Lake Victoria Uganda, Africa
Waheem was already bleeding when he boarded the crowded motorboat. He kept a bloodstained rag wadded up and pressed against his nose, hoping the other passengers wouldn't notice. Earlier the boat's owner, the man islanders called Pastor Roy, had helped Waheem load his rusted cage stuffed full of monkeys onto the last available space. But not even a mile from shore and Waheem noticed Pastor Roy glancing back and forth from his wife's tight smile to the blood now dripping down the front of Waheem's shirt. Pastor Roy looked like he regretted offering Waheem the last seat.
"Nosebleeds seem common on these islands," Pastor Roy said, almost a question, giving Waheem a chance to explain.
Waheem nodded like he had no idea what the man had said. He understood English perfectly but pretended otherwise. There wouldn't be another charcoal or banana boat for two days, so he was grateful for his good fortune, grateful that Pastor Roy and his wife allowed him on board, especially with his cage of monkeys. But Waheem knew it would be a forty-minute trip from Buvuma Island to Jinja and he preferred silence to the pastor's chatter about Jesus. All the others had boarded first, so Waheem was stuck sitting up front, in salvation range. He didn't want to encourage the pastor to think he might save one more soul on the trip across the lake.
Besides, the othersa sad assortment of women and barefoot children and one blind old manlooked much more like they needed saving. Despite the bloody nose and the sudden throbbing pain inside his head, Waheem was young and strong and if things went as planned, he and his family would be rich, buying a shamba of their own instead of breaking their backs working for others.
"God is here," Pastor Roy called out, evidently not needing any encouragement. He steered the boat with one hand and waved the other at the islands surrounding them in the distance, beginning one of his sermons.
The other passengers all bowed their heads, almost an involuntary response to the man's voice. Perhaps they considered their reverence a small fee for passage on the pastor's boat. Waheem bowed his head, too, but watched from behind his blood-soaked rag, pretending to listen and trying to ignore the stink of monkey urine and the occasional spatter of his own warm blood dripping down his chin. He noticed the blind man's eyes, white blurry globes that darted back and forth while his wrinkled lips twitched, but there was only a mumbled hum, perhaps a prayer. A woman beside Waheem held tight the top of a burlap bag that moved on its own and smelled of wet chicken feathers. Everyone was quiet except for three little girls on the back of the boat who smiled and swayed. They were singing softly in a whispered chant. Even in their playfulness they were evidently aware that they shouldn't disturb the pastor's words.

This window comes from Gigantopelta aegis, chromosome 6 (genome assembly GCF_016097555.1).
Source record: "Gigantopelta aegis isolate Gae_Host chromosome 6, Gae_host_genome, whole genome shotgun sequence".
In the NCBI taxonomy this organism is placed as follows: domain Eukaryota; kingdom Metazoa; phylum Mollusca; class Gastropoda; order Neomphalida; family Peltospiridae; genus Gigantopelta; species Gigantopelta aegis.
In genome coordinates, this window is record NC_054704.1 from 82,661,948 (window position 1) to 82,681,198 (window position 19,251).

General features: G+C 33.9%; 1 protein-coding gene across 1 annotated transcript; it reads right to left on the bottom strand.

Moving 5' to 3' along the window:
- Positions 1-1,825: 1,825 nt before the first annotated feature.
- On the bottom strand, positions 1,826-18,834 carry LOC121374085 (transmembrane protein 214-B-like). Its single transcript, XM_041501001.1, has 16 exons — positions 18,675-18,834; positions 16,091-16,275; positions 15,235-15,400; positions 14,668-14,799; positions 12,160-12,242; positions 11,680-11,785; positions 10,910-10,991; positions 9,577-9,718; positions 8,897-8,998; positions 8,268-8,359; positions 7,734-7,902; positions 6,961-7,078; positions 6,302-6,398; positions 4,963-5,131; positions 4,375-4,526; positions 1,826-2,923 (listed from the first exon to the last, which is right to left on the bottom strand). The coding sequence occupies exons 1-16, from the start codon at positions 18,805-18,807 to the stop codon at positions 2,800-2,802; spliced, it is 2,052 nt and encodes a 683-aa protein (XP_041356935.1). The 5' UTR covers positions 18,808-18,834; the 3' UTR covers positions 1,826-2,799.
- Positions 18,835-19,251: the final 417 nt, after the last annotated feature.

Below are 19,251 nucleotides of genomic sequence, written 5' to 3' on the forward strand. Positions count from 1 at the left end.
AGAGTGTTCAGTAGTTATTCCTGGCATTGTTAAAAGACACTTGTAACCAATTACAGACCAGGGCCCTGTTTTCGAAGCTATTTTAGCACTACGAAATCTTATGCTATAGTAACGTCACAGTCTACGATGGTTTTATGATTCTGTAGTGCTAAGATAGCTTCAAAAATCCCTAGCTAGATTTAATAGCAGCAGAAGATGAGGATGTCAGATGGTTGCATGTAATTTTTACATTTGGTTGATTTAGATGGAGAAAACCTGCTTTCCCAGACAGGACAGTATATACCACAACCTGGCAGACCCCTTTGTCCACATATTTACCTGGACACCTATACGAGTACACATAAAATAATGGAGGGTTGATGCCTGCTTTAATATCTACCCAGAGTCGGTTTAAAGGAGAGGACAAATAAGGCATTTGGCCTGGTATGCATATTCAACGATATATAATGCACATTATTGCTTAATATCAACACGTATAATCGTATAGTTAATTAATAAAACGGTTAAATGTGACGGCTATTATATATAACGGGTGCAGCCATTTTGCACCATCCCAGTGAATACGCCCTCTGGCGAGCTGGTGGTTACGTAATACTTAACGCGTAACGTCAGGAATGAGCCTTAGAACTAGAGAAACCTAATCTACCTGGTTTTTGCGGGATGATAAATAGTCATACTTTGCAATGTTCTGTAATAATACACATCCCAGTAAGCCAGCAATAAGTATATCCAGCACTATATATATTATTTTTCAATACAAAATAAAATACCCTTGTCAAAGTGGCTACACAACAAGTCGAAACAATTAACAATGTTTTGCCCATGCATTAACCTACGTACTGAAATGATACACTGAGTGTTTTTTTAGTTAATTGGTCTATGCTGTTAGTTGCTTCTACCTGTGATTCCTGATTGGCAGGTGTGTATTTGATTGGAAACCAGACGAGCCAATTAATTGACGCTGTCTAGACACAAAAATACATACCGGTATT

"God hasn't forgotten you people," Pastor Roy continued, "and neither will I."
Waheem glanced at Pastor Roy's wife. She didn't seem to be paying any attention to her husband. She sat next to him at the front of the boat, rubbing her bare white arms with clear liquid from a plastic bottle, stopping every few seconds to pick tsetse flies from her silky, long hair.
"All of Lake Victoria's islands are filled with the outcasts, the poor, the criminals, the sick" He paused and nodded at Waheem as if to differentiate his handicap from the rest of the list. "But I see only Jesus' children, waiting to be saved."
Waheem didn't correct the pastor. He didn't consider himself one of Buvuma's diseased outcasts, though there were plenty of them. It wasn't unusual to see someone sick or covered with lesions, open sores. The islands were a last resort for many. But not Waheem. He had never been sick a day of his life, at least not before the vomiting started last night.
It had gone on for hours. His stomach ached from the reminder. He didn't like thinking about the black vomit speckled with chunks of blood. He worried that he had thrown up pieces of his insides. That's what it felt like. Now his head throbbed and his nose wouldn't stop bleeding. He readjusted the rag, trying to find a spot that wasn't soiled. Blood dripped onto his dusty foot and he found himself staring at the pastor's shiny leather shoes. Waheem wondered how Pastor Roy expected to save anyone without getting his shoes dirty.